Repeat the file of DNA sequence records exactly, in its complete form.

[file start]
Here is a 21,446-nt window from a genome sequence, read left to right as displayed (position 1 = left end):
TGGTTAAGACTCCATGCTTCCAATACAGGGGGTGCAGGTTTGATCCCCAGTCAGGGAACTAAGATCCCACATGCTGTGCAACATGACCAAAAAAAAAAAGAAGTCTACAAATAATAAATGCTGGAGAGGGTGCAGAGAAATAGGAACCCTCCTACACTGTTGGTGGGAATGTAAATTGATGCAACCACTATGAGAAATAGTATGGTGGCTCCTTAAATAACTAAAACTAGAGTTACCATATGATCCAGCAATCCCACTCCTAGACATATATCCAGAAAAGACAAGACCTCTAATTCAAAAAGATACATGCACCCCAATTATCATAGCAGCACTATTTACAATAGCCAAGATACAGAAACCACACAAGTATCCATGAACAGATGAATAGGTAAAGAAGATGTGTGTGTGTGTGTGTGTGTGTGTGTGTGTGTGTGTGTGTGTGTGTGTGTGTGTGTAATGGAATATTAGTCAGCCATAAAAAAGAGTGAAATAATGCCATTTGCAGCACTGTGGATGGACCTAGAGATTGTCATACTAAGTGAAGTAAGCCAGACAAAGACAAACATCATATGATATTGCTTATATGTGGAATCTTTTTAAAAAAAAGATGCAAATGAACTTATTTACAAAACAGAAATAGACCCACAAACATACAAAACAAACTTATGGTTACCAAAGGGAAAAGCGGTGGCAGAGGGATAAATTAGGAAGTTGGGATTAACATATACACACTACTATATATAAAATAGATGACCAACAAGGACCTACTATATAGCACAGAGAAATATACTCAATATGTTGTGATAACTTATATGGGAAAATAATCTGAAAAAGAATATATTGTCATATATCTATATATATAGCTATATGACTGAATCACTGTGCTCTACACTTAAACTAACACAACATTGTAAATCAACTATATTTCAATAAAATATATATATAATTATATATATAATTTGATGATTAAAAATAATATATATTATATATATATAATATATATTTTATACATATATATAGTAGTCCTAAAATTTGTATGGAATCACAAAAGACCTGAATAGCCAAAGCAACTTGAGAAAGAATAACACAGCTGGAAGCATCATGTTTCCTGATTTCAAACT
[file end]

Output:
Here is a 21,446-nt window from a genome sequence, read left to right as displayed (position 1 = left end):
TGGTTAAGACTCCATGCTTCCAATACAGGGGGTGCAGGTTTGATCCCCAGTCAGGGAACTAAGATCCCACATGCTGTGCAACATGACCAAAAAAAAAAAGAAGTCTACAAATAATAAATGCTGGAGAGGGTGCAGAGAAATAGGAACCCTCCTACACTGTTGGTGGGAATGTAAATTGATGCAACCACTATGAGAAATAGTATGGTGGCTCCTTAAATAACTAAAACTAGAGTTACCATATGATCCAGCAATCCCACTCCTAGACATATATCCAGAAAAGACAAGACCTCTAATTCAAAAAGATACATGCACCCCAATTATCATAGCAGCACTATTTACAATAGCCAAGATACAGAAACCACACAAGTATCCATGAACAGATGAATAGGTAAAGAAGATGTGTGTGTGTGTGTGTGTGTGTGTGTGTGTGTGTGTGTGTGTGTGTGTGTGTGTGTAATGGAATATTAGTCAGCCATAAAAAAGAGTGAAATAATGCCATTTGCAGCACTGTGGATGGACCTAGAGATTGTCATACTAAGTGAAGTAAGCCAGACAAAGACAAACATCATATGATATTGCTTATATGTGGAATCTTTTTAAAAAAAAGATGCAAATGAACTTATTTACAAAACAGAAATAGACCCACAAACATACAAAACAAACTTATGGTTACCAAAGGGAAAAGCGGTGGCAGAGGGATAAATTAGGAAGTTGGGATTAACATATACACACTACTATATATAAAATAGATGACCAACAAGGACCTACTATATAGCACAGAGAAATATACTCAATATGTTGTGATAACTTATATGGGAAAATAATCTGAAAAAGAATATATTGTCATATATCTATATATATAGCTATATGACTGAATCACTGTGCTCTACACTTAAACTAACACAACATTGTAAATCAACTATATTTCAATAAAATATATATATAATTATATATATAATTTGATGATTAAAAATAATATATATTATATATATATAATATATATTTTATACATATATATAGTAGTCCTAAAATTTGTATGGAATCACAAAAGACCTGAATAGCCAAAGCAACTTGAGAAAGAATAACACAGCTGGAAGCATCATGTTTCCTGATTTCAAACT